November 2, 2011
CONTACT:Jay Heck – 608/256-2686
PUBLIC FORUM AT UW-OSHKOSH
TO TACKLE CRITICAL CAMPAIGN AND ELECTION REFORM ISSUES
Monday Evening, November 7th
6:30 - 8:00 PM
Reeve Union - Ballroom 227C
748 Algoma Blvd, Oshkosh, WI
Wisconsin has experienced unprecedented political turmoil and upheaval in 2011. The state once known as the “laboratory for democracy” has undergone tumultuous change in the way it will conduct elections and consider public policy in the future. And the core political fabric of Wisconsin – once heralded as a national model – has been dramatically transformed this year.
Are these changes detrimental to our state’s political process or were they needed and will they improve it?
Prior to 2011, public financing of statewide and legislative elections, including state supreme court races, helped ensure that our legislators and our state’s highest court were beholden to the public rather than to powerful special interest groups with deep pockets for the financing of their campaigns. Wisconsin was one of the first states in the nation to implement a public financing system back in 1977. In a stunning move, Governor Scott Walker and his legislative allies gutted the state’s public financing system by raiding its funding source in order to help pay for implementation of the new Photo Voter ID law. The new “Impartial Justice” Law that provided full public financing to state supreme court candidates, who agreed to abide by spending limits of $400,000, was repealed after less than two years of its enactment.
On May 25th, Governor Scott Walker signed the Photo Voter Photo ID Bill into law— transforming Wisconsin from one of the easiest states in the country in which to cast a ballot to the most restrictive state in the nation in which to vote. Proponents of this new law insist that its objective is to prevent voter fraud. But was voter fraud really a problem in Wisconsin? Or, was the real goal of this measure to decrease voter turnout -- currently the second highest in the nation?
These and other campaign and election reform issues are more important than ever as we deal with the continuing fallout of the U.S. Supreme Court’s decision in Citizens United vs Federal Election Commission— a decision that, among other things, allows corporations, labor unions and other interest groups to use unlimited money from their general treasury coffers to run outside communications, providing these entities with far greater influence on the outcome of elections at both the federal and state levels. And the citizens of Wisconsin are still in the dark about who is really behind this flood of “outside” campaign spending and the constant barrage of interest group “phony issue ads” we see during the election season.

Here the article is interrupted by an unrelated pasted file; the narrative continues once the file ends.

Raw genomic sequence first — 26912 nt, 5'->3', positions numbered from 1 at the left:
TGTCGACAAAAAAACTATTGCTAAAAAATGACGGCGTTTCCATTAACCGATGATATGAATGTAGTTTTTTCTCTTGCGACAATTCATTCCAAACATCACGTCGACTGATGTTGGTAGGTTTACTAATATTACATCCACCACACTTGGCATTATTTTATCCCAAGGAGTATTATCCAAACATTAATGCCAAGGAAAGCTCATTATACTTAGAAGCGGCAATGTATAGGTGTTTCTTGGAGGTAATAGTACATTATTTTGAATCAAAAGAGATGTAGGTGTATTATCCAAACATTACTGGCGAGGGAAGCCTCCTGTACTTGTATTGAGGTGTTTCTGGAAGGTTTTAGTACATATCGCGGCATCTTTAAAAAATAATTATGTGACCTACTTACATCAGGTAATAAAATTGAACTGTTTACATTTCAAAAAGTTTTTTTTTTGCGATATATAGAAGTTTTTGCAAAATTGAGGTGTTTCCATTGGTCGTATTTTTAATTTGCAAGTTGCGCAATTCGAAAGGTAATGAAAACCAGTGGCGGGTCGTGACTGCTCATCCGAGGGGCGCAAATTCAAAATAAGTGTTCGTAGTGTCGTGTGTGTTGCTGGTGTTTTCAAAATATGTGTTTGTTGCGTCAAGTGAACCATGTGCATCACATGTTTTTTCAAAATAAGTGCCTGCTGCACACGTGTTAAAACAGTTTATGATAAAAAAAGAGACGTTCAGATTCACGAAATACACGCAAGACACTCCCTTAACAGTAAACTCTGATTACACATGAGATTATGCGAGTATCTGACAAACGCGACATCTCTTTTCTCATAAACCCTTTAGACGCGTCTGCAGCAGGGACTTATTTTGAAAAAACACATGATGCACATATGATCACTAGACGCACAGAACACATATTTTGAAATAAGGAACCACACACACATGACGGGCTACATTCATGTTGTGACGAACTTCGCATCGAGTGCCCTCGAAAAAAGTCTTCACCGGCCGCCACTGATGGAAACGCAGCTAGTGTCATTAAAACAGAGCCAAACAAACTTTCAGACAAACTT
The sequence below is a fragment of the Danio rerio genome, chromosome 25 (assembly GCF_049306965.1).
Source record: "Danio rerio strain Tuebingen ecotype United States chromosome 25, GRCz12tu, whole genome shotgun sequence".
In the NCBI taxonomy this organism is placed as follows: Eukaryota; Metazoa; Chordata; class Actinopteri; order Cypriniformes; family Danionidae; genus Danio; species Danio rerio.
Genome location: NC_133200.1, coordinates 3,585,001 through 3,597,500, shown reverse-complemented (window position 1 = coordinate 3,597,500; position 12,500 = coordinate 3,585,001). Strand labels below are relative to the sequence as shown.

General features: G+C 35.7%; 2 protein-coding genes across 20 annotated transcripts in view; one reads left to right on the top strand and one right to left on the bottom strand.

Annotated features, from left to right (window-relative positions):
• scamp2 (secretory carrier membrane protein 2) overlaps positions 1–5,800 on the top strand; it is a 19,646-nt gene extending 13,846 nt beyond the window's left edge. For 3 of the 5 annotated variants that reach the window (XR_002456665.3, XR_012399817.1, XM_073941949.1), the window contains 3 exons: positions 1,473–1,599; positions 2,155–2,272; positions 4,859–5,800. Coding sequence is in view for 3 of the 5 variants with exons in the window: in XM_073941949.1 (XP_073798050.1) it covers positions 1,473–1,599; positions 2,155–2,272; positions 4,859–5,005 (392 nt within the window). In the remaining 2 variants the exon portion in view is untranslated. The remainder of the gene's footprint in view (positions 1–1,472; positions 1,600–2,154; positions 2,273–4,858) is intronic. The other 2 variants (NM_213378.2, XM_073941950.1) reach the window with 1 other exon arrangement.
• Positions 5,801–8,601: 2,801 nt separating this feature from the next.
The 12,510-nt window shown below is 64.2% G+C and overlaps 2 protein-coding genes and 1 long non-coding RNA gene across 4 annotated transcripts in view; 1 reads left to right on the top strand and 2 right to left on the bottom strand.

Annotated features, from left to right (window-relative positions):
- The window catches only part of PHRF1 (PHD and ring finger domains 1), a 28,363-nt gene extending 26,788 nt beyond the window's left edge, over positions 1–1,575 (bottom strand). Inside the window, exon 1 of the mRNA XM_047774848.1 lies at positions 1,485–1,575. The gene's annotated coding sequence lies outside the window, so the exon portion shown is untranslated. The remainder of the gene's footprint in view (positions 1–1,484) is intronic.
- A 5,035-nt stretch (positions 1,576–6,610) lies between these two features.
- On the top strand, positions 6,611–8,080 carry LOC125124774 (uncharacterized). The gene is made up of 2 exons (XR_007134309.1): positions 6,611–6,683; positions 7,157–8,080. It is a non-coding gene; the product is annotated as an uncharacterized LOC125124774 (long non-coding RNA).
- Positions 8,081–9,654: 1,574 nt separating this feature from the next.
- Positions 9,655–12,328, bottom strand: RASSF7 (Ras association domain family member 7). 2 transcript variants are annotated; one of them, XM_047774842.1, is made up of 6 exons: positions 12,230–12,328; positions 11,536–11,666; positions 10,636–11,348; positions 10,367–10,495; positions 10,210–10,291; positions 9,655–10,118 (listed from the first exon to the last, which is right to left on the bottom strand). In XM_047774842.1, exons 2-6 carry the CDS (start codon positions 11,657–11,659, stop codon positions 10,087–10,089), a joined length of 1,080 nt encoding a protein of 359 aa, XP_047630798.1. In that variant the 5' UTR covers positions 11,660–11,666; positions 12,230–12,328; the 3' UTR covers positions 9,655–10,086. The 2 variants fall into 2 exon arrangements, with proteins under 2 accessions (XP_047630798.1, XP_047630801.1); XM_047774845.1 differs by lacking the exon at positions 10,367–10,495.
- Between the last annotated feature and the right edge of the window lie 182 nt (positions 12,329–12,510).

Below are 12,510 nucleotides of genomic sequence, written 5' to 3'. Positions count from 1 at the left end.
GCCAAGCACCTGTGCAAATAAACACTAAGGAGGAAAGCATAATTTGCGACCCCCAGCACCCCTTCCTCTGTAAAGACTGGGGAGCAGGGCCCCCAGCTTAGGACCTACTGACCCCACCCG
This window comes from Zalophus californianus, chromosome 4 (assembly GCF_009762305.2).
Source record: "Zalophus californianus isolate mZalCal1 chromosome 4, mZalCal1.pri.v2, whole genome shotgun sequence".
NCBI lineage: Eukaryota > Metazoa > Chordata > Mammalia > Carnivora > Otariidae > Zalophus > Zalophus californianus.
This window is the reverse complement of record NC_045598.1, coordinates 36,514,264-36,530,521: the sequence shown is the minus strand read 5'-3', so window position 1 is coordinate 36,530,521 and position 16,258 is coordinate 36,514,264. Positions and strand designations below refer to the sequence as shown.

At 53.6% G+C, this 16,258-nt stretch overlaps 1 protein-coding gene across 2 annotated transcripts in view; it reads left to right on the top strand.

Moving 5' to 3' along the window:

Is this lack of disclosure "free speech" or is it a perversion of democracy?
How will the Citizens United decision affect Wisconsin and does it matter? How can we find out who is really behind those vicious attack ads and is it important that we know? Will the new Photo Voter ID law prevent voter fraud? Or will it disenfranchise students, urban dwellers, minority groups, the elderly and disabled -- and ultimately depress voter turnout in Wisconsin? And should redistricting be taken out of the hands of partisan legislators and put into the hands of a non-partisan entity to draw congressional and legislative districts as required by law every ten years?
These important political reform issues and others will be the focus of discussion in Oshkosh this coming Monday evening during one in a series of "reform forums" held across the state by CC/WI:
"What Ever Happened to Good Government
And How Can We Fix It?"
And How Can We Fix It?"
Panelists will include:
State Senator Jessica King (D-Oshkosh)
State Representative Richard Spanbauer (R-Oshkosh)
State Representative Gordon Hintz (D-Oshkosh)
Jonathan Krause, Program/News Director - WOSH Radio & former GOP candidate for the state Assembly
Political Science Professor James Simmons of UW-Oshkosh
Communications Professor Tony Palmeri of UW-Oshkosh
Executive Director Jay Heck of Common Cause in Wisconsin
Jim Fitzhenry - Managing Editor of the Oshkosh Northwestern - will serve as Moderator.
Please join us at this free public forum for what we anticipate will be a lively discussion.
Full details can be found here.
Jay Heck, Executive Director
Common Cause in Wisconsin
152 W. Johnson St., Suite 212
Madison, WI 53703
- Revised 11/6/2011